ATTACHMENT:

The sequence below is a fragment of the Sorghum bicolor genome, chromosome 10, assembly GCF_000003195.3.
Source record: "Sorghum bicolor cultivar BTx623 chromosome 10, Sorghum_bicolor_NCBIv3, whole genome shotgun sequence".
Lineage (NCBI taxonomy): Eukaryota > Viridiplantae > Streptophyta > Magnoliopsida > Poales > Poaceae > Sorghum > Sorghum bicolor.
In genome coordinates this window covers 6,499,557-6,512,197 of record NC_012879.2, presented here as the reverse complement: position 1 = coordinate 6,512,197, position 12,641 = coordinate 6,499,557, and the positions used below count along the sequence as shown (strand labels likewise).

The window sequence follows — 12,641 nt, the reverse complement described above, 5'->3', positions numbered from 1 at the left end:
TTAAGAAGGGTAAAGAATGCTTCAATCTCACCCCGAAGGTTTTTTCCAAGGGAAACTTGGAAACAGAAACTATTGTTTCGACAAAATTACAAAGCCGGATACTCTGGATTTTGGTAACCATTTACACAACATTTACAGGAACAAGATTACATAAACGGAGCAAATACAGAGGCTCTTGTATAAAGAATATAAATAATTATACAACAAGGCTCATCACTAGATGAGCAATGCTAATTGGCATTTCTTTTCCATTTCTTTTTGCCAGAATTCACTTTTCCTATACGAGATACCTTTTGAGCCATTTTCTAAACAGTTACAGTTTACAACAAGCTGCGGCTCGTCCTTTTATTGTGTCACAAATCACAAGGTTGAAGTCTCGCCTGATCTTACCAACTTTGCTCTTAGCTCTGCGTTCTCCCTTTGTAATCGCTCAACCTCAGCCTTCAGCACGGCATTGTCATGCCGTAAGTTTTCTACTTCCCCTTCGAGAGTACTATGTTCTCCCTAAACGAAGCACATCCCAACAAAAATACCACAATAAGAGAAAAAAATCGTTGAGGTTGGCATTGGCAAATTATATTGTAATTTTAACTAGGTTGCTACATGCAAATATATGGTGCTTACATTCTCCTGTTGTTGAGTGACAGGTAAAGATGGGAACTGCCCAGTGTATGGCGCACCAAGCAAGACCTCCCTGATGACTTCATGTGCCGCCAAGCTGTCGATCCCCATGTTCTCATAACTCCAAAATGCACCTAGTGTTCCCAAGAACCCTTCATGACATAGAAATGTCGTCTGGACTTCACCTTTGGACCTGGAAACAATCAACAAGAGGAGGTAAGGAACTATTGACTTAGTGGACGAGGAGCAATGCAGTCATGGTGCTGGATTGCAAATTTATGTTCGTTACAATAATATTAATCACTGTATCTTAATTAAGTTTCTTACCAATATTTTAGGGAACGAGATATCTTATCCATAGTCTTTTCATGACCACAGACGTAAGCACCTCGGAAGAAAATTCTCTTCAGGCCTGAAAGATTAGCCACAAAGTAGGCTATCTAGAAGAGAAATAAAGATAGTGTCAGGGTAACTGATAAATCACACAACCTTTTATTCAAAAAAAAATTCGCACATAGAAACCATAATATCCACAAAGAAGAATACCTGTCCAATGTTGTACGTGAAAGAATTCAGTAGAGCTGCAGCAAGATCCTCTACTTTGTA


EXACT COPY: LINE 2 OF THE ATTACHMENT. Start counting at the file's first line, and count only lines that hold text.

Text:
Source record: "Sorghum bicolor cultivar BTx623 chromosome 10, Sorghum_bicolor_NCBIv3, whole genome shotgun sequence".